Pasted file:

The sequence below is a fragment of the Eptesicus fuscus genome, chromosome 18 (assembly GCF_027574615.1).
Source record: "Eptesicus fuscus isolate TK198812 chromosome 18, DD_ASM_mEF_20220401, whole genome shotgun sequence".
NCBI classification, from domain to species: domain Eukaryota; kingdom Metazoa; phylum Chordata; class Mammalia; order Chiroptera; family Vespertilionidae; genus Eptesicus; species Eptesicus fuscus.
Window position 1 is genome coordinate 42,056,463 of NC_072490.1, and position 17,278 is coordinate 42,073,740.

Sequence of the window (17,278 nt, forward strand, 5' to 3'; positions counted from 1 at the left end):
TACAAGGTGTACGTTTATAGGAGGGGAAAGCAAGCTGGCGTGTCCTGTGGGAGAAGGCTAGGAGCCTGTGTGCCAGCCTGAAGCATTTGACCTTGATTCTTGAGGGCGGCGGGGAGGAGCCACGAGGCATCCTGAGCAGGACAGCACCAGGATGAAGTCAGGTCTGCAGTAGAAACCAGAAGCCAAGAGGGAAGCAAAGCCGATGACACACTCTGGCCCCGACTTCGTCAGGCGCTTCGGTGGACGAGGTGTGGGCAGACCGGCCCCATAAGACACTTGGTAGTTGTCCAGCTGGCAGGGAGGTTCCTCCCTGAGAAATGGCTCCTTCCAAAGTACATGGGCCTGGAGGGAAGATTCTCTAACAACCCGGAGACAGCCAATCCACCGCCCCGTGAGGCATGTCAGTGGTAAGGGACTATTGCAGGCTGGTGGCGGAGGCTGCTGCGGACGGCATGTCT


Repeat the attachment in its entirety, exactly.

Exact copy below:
The sequence below is a fragment of the Eptesicus fuscus genome, chromosome 18 (assembly GCF_027574615.1).
Source record: "Eptesicus fuscus isolate TK198812 chromosome 18, DD_ASM_mEF_20220401, whole genome shotgun sequence".
NCBI classification, from domain to species: domain Eukaryota; kingdom Metazoa; phylum Chordata; class Mammalia; order Chiroptera; family Vespertilionidae; genus Eptesicus; species Eptesicus fuscus.
Window position 1 is genome coordinate 42,056,463 of NC_072490.1, and position 17,278 is coordinate 42,073,740.

Sequence of the window (17,278 nt, forward strand, 5' to 3'; positions counted from 1 at the left end):
TACAAGGTGTACGTTTATAGGAGGGGAAAGCAAGCTGGCGTGTCCTGTGGGAGAAGGCTAGGAGCCTGTGTGCCAGCCTGAAGCATTTGACCTTGATTCTTGAGGGCGGCGGGGAGGAGCCACGAGGCATCCTGAGCAGGACAGCACCAGGATGAAGTCAGGTCTGCAGTAGAAACCAGAAGCCAAGAGGGAAGCAAAGCCGATGACACACTCTGGCCCCGACTTCGTCAGGCGCTTCGGTGGACGAGGTGTGGGCAGACCGGCCCCATAAGACACTTGGTAGTTGTCCAGCTGGCAGGGAGGTTCCTCCCTGAGAAATGGCTCCTTCCAAAGTACATGGGCCTGGAGGGAAGATTCTCTAACAACCCGGAGACAGCCAATCCACCGCCCCGTGAGGCATGTCAGTGGTAAGGGACTATTGCAGGCTGGTGGCGGAGGCTGCTGCGGACGGCATGTCT